Motorist who failed to appear for ‘special reasons’ proof loses appeal against penalty points imposed



Sheriff Principal Mhairi Stephen QC
Sheriff Principal Mhairi Stephen QC

A motorist who was fined and given six penalty points after being convicted of driving without insurance and who claimed there were “special reasons” for her licence not being endorsed has had her appeal dismissed.

The complainer, who failed to appear in court on six occasions to argue her case, claimed that the Justice of the Peace had acted “incompetently” in proceeding to sentence the accused in her absence, but the Sheriff Appeal Court refused to pass the Bill of Suspension.

Sheriff Principal Mhairi Stephen QC, sitting with Appeal Sheriff Peter Braid and Appeal Sheriff William Holligan, heard that the complainer Kelly Ferguson was charged with a contravention of section 143 of the Road Traffic Act 1988 by driving in Main Street, Rutherglen on 24 August 2018 without third party insurance.

At the trial diet in the Justice of the Peace Court in Glasgow on 7 March 2019, the complainer pled guilty to the offence, conviction for which carries with it obligatory endorsement with penalty points in the range of six to eight. 

‘Special reasons’ 

On conviction, the solicitor for the complainer raised with the Justice of the Peace the proposition that special reasons existed for non-endorsation and a proof was fixed for 28 March 2019.

But that proof did not take place as the complainer did not attend court because, her agent explained, that she was unwell.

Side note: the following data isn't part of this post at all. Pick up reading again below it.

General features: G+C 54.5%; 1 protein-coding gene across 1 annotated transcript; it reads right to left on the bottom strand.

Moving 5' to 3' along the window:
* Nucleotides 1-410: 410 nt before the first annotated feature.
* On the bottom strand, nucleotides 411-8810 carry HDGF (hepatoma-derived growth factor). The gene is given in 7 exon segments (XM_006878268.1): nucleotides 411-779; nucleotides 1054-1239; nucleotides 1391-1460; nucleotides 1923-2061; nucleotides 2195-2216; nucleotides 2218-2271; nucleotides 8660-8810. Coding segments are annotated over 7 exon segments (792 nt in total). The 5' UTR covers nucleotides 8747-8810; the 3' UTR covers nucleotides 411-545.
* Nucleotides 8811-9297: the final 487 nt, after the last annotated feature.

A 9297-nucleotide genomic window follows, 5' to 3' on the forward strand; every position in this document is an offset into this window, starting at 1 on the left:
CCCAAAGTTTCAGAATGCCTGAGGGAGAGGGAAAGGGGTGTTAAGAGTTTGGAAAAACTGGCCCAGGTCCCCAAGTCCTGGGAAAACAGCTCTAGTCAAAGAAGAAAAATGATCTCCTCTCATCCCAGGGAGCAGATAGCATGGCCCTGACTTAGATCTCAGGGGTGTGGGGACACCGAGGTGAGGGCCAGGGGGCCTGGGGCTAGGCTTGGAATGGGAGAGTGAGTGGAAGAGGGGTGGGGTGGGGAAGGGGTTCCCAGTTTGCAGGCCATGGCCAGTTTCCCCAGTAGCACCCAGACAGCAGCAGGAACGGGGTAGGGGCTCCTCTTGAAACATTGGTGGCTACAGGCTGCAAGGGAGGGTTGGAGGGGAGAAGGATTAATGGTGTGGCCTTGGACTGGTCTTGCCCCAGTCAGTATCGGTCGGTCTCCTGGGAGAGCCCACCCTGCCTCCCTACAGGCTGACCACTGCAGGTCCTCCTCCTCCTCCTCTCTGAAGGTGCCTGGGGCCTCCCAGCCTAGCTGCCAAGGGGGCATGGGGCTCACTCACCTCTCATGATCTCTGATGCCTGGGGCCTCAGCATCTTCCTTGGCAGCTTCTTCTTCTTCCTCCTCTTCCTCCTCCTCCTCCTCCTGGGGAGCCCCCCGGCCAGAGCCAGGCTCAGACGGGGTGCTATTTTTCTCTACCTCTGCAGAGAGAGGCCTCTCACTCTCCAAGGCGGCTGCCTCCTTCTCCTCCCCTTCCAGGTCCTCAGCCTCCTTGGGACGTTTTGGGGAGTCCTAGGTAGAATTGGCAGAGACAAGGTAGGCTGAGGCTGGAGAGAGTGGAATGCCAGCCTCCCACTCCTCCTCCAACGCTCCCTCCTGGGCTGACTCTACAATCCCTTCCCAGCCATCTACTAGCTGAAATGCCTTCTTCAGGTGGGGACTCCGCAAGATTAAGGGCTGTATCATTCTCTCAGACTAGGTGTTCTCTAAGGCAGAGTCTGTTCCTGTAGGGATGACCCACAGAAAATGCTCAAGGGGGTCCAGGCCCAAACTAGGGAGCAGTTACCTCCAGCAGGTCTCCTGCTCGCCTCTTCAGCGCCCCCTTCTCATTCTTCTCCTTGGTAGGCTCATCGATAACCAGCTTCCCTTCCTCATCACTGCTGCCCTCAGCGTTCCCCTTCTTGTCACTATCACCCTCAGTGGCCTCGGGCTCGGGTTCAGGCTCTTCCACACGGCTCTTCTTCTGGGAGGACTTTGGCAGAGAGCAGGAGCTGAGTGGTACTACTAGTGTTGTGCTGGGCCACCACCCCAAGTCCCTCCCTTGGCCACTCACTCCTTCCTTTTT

The complainer then failed to attend a further five subsequent proof diets, for various reasons.

Ultimately, on the date fixed for the sixth proof on 7 August 2019, the Justice of the Peace declined to adjourn the case again to a further diet and proceeded to sentence, endorsing the complainer’s driving licence with the minimum number of penalty points and imposing a fine of £300, which she discounted to £270.

But the solicitor advocate for the complainer made a submission to the effect that the Justice of the Peace acted “incompetently” in dismissing the special reasons proof and proceeding to sentence. 

While it was accepted that there had been “a catalogue of failures” to attend court by the complainer, she was a young woman with health problems which affected her mobility. 

The vehicle she was driving was a mobility vehicle, and it appeared that a monthly direct debit payment covering maintenance and insurance had not been paid, which resulted in her insurance being cancelled. 

It was contended that there was “no basis” upon which the Justice of the Peace could discharge the special reasons proof and hold that there were no special reasons, when the proof could have been adjourned or a warrant issued for the failure of the complainer to attend court.

‘Unreasonable and unrealistic argument’

However, the appeal sheriffs observed that the complainer had been given ample opportunity to attend court to argue her case, and that the justice was entitled to proceed to sentence.